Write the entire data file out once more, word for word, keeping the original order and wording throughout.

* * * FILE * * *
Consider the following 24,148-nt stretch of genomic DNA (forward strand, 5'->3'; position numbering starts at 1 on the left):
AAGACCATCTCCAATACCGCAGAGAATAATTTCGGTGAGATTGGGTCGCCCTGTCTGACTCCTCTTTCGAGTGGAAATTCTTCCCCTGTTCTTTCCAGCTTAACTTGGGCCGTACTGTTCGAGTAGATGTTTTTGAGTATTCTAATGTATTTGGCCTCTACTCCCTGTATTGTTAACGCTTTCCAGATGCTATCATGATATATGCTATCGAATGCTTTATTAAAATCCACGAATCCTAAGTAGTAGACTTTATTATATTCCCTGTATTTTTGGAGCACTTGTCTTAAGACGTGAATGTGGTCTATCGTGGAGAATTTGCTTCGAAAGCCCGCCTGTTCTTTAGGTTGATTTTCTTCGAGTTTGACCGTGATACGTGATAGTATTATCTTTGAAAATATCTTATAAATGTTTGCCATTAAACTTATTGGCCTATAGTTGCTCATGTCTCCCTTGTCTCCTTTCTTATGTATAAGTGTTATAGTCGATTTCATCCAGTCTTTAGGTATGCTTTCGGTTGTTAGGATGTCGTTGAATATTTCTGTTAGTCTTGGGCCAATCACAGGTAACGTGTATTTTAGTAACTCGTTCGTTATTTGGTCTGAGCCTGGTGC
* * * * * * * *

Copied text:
Consider the following 24,148-nt stretch of genomic DNA (forward strand, 5'->3'; position numbering starts at 1 on the left):
AAGACCATCTCCAATACCGCAGAGAATAATTTCGGTGAGATTGGGTCGCCCTGTCTGACTCCTCTTTCGAGTGGAAATTCTTCCCCTGTTCTTTCCAGCTTAACTTGGGCCGTACTGTTCGAGTAGATGTTTTTGAGTATTCTAATGTATTTGGCCTCTACTCCCTGTATTGTTAACGCTTTCCAGATGCTATCATGATATATGCTATCGAATGCTTTATTAAAATCCACGAATCCTAAGTAGTAGACTTTATTATATTCCCTGTATTTTTGGAGCACTTGTCTTAAGACGTGAATGTGGTCTATCGTGGAGAATTTGCTTCGAAAGCCCGCCTGTTCTTTAGGTTGATTTTCTTCGAGTTTGACCGTGATACGTGATAGTATTATCTTTGAAAATATCTTATAAATGTTTGCCATTAAACTTATTGGCCTATAGTTGCTCATGTCTCCCTTGTCTCCTTTCTTATGTATAAGTGTTATAGTCGATTTCATCCAGTCTTTAGGTATGCTTTCGGTTGTTAGGATGTCGTTGAATATTTCTGTTAGTCTTGGGCCAATCACAGGTAACGTGTATTTTAGTAACTCGTTCGTTATTTGGTCTGAGCCTGGTGC